During his lifetime, Zheng Zhilong mastered many skills and finessed many people in his climb from obscurity to the lofty realms of a sea lord. He was canny and had a knack for military tactics. If his enemy thought him in front of them, in reality he was behind them. He began writing a strategy handbook entitled Jing guo xionglue (Grand Strategy for Ordering the Country) while in Japan in 1612. (The original twenty chapters were a gift for the founder of the Tokugawa Shogunate.) This handbook became a work-in-progress that had reached eighty chapters in 1645.

Father Vittorio Riccio, a Dominican missionary and contemporary of both Zheng Zhilong and his son, said of the former:
Nicolas the apostate, a marvel of human fate, who rose up by most despicable chance to challenge kings and emperors. (Ho, 263)

1. Although the Latin words translate to ten gold coins in gold, it is more likely that the Jesuits gave Zheng Zhilong ten silver taels. At the time, one of these coins would be enough to purchase more than 166 pounds of flour.

2. Wakō, referring to where the pirates originated rather than their race, are often thought of as Japanese. In reality, they were Chinese.

3. The Matsura ruled Hirado from 1603 to 1868, but their roots there trace back to 794. Prior to Tokugawa Ieyasu gaining control over all of Japan and establishing the Tokugawa Shogunate, the Matsura supported a different leader. To show that they now supported the new shogunate, the head of the Matsura torched his new castle in 1613. Eventually, the family gained high standing within the Tokugawa Shogunate during the seventeenth century.

4. It’s possible that Zheng Zhilong delved into piracy early in his sea career. In 1622, there were three pirate leaders operating out of Fujian, China: Yang Lu, Cai Wu, and Zhong Bu. The latter two got into a scuffle with naval commander Yu Zigan. He won; Cai Wu fled to Japan and Zhong Bu lurked around Taiwan. This defeat gave Yang Lu greater power; the pirates giving their allegiance to him numbered 3,000 and they served aboard seventy-two junks. Zheng Zhilong, a small-fry among the unallied pirates, offered to join Yang Lu, but he refused. This might be how he came to join Li Dan’s organization.

5. Lady Yan was the daughter of one of Li Dan’s associates. She would give Zheng Zhilong four sons: Shixi, Shidu, Shiyin, and Shi’en.

He also had two daughters (mother unknown) who were raised in the Catholic faith. One would marry a Portuguese man named Antonio Rodrigues, whose father had ties with Zheng Zhilong on Anhai.

6. Tael was a means for measuring silver in China. It was recorded in accounting ledgers to show the amount of a transaction and what it was worth. Payments were made in actual silver or foreign currency, depending on whether the trade was made in China or transacted with outlanders. The actual measure of a tael varied because there was no uniformity in scales and regions, but according to Encyclopedia Britannica “most were equivalent to 1.3 ounces of silver.”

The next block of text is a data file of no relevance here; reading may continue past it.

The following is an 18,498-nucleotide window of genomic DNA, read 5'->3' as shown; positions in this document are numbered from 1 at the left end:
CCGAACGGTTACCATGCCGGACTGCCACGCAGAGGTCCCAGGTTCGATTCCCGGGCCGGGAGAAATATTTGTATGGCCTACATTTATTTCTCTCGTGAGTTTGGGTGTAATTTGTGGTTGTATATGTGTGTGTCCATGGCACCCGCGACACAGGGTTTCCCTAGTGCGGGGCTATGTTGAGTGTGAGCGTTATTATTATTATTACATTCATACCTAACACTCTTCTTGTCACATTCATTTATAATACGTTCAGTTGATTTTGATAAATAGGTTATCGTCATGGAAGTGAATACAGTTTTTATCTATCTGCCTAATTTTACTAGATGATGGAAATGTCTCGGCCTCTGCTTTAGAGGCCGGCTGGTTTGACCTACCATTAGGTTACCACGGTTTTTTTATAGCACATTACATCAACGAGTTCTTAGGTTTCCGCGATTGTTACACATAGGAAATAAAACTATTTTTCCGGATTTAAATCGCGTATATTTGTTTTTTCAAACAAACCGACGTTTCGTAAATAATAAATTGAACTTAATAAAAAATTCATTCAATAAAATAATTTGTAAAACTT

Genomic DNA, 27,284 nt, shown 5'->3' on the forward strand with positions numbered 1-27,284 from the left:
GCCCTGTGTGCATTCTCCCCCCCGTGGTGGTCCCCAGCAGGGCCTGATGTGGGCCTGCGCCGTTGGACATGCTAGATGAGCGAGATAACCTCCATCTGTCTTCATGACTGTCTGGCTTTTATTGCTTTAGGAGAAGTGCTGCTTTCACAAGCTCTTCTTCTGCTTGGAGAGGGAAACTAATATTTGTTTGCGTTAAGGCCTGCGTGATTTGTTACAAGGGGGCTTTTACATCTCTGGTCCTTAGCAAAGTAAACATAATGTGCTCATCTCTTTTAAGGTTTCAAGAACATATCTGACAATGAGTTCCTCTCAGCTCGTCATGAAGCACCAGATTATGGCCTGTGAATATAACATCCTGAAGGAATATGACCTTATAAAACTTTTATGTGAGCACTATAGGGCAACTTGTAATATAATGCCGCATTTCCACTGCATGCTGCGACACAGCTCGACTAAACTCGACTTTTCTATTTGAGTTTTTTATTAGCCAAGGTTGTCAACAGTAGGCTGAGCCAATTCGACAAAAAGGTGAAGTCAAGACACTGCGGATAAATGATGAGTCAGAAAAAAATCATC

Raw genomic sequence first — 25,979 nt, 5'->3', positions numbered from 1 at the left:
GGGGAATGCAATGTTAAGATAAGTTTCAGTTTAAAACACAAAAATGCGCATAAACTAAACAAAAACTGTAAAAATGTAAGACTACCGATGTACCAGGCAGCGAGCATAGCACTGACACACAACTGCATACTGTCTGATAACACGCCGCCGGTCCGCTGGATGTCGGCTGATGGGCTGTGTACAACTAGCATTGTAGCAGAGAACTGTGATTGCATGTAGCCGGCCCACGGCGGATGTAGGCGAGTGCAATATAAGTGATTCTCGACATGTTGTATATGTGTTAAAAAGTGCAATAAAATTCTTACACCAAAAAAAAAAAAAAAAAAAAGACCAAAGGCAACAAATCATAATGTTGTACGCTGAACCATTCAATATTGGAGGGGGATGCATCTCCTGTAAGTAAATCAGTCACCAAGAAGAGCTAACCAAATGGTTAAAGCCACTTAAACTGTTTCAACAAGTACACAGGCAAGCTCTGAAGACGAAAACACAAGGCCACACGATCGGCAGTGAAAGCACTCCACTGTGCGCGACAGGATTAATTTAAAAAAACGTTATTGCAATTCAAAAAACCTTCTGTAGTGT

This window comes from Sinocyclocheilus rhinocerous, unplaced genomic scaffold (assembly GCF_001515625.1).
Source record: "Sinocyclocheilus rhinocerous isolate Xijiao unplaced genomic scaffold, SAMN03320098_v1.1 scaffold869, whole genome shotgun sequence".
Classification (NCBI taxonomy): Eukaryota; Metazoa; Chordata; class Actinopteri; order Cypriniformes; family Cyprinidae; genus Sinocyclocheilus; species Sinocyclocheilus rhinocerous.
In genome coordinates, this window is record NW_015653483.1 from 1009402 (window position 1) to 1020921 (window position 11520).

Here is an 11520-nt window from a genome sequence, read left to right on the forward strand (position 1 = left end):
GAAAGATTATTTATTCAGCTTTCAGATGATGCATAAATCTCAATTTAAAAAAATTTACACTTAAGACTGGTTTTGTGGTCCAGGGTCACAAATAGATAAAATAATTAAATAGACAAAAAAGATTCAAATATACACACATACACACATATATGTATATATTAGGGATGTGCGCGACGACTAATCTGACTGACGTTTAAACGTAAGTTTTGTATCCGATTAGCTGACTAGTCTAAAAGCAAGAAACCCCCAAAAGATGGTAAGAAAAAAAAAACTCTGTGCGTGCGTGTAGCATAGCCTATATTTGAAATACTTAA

7. China’s first emperor, Shi Huang Di, unified basic measurements after he came to power in 221 BCE. The shi or dan was a measurement of weight and was equivalent to the weight a man could tote around on a shoulder pole. During the Ming dynasty, one shi was equal to 100 jin and 1 jin has been equated to 590 grams in the metric system of weights, which did not exist during the Ming dynasty. Thus, 3,000 shi = 300,000 jin = 177,000,000 grams. 9,000 shi = 900,000 jin = 531,000,000 grams.

8. Among his many lieutenants (commanders of his junks) were his younger brothers Bao the Panther and Hu the Tiger and his half-brother Peng the Roc. In addition to blood relatives, Zheng Zhilong often adopted the offspring of the poor and destitute, whom he raised to become viable members of his crews. One of these boys was named Zheng Tai, a sullen and stubborn lad whose own family showed him no respect. Zheng Zhilong took him under his wing, and Zheng Tai rose through the ranks and outlived many of those who thought he would never amount to anything.

9. Once Beijing fell, war would be waged for four decades before the Qing dynasty gained complete control of China.

10. This passage is a summarized version of Zheng Zhilong’s words and were recorded in Yang Ying’s Xian Wang Shi Lu Jiao Zhu (Notes on the Records of the First Kings) around 1661.